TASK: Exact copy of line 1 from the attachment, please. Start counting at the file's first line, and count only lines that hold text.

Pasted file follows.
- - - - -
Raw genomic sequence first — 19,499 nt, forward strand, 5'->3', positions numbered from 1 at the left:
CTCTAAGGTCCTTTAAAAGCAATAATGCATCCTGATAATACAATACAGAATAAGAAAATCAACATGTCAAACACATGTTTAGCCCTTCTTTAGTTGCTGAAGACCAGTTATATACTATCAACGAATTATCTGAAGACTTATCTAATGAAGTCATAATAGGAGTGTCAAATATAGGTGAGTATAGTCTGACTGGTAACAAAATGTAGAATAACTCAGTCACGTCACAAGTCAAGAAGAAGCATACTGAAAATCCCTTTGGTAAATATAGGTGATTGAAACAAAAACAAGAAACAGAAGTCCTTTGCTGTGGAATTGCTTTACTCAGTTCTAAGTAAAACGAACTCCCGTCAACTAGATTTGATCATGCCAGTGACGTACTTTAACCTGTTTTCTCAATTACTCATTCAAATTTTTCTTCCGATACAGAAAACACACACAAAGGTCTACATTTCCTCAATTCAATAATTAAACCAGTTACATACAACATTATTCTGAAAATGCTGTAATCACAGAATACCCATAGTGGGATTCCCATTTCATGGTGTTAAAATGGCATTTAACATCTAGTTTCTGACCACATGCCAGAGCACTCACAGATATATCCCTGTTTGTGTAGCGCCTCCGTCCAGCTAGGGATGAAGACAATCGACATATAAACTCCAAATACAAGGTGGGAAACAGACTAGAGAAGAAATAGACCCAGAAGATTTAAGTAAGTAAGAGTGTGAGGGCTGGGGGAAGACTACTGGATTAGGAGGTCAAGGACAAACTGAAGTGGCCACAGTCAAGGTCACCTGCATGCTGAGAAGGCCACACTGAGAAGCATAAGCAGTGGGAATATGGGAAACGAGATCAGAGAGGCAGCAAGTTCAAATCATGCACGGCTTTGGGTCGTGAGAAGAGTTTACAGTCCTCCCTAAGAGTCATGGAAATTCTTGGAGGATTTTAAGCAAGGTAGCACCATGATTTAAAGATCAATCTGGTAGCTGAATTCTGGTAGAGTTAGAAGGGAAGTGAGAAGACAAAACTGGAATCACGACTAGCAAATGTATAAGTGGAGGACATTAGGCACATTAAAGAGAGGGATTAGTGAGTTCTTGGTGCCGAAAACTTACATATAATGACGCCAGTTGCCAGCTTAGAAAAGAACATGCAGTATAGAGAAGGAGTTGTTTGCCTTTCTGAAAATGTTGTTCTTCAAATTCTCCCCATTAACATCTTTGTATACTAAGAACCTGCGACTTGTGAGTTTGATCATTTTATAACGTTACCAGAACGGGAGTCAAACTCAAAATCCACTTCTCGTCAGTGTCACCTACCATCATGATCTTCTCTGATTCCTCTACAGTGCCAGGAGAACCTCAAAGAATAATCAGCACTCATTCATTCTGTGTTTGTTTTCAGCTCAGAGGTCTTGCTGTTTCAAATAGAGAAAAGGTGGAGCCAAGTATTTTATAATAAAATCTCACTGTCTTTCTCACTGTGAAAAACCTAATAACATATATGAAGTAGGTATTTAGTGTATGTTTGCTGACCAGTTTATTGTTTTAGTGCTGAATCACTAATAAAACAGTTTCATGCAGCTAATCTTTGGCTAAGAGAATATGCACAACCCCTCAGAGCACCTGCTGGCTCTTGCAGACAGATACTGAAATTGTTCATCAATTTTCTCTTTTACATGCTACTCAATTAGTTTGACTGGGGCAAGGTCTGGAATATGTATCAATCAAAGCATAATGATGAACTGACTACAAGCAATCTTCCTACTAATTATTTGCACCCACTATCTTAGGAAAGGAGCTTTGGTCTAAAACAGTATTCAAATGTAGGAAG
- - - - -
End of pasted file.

Raw genomic sequence first — 19,499 nt, forward strand, 5'->3', positions numbered from 1 at the left: